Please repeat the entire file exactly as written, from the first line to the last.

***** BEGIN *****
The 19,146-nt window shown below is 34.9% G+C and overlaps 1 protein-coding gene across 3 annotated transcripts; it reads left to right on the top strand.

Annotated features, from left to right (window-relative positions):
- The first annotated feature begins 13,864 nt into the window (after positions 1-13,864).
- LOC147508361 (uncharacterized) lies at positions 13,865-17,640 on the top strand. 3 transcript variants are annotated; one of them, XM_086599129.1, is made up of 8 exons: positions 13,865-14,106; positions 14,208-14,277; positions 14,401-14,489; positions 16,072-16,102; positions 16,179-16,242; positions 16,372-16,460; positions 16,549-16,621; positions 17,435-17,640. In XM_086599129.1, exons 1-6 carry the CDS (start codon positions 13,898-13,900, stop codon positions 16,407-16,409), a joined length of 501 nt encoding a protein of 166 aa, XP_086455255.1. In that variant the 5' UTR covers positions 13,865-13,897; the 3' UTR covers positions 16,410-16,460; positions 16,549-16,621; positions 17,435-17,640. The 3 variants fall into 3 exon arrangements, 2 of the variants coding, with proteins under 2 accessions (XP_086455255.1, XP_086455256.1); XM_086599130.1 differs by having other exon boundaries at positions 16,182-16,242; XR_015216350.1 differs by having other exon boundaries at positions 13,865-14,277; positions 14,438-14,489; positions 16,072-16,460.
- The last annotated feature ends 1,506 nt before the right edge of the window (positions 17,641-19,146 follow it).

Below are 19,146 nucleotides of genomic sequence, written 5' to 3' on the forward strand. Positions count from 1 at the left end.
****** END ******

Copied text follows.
The 19,146-nt window shown below is 34.9% G+C and overlaps 1 protein-coding gene across 3 annotated transcripts; it reads left to right on the top strand.

Annotated features, from left to right (window-relative positions):
- The first annotated feature begins 13,864 nt into the window (after positions 1-13,864).
- LOC147508361 (uncharacterized) lies at positions 13,865-17,640 on the top strand. 3 transcript variants are annotated; one of them, XM_086599129.1, is made up of 8 exons: positions 13,865-14,106; positions 14,208-14,277; positions 14,401-14,489; positions 16,072-16,102; positions 16,179-16,242; positions 16,372-16,460; positions 16,549-16,621; positions 17,435-17,640. In XM_086599129.1, exons 1-6 carry the CDS (start codon positions 13,898-13,900, stop codon positions 16,407-16,409), a joined length of 501 nt encoding a protein of 166 aa, XP_086455255.1. In that variant the 5' UTR covers positions 13,865-13,897; the 3' UTR covers positions 16,410-16,460; positions 16,549-16,621; positions 17,435-17,640. The 3 variants fall into 3 exon arrangements, 2 of the variants coding, with proteins under 2 accessions (XP_086455255.1, XP_086455256.1); XM_086599130.1 differs by having other exon boundaries at positions 16,182-16,242; XR_015216350.1 differs by having other exon boundaries at positions 13,865-14,277; positions 14,438-14,489; positions 16,072-16,460.
- The last annotated feature ends 1,506 nt before the right edge of the window (positions 17,641-19,146 follow it).

Below are 19,146 nucleotides of genomic sequence, written 5' to 3' on the forward strand. Positions count from 1 at the left end.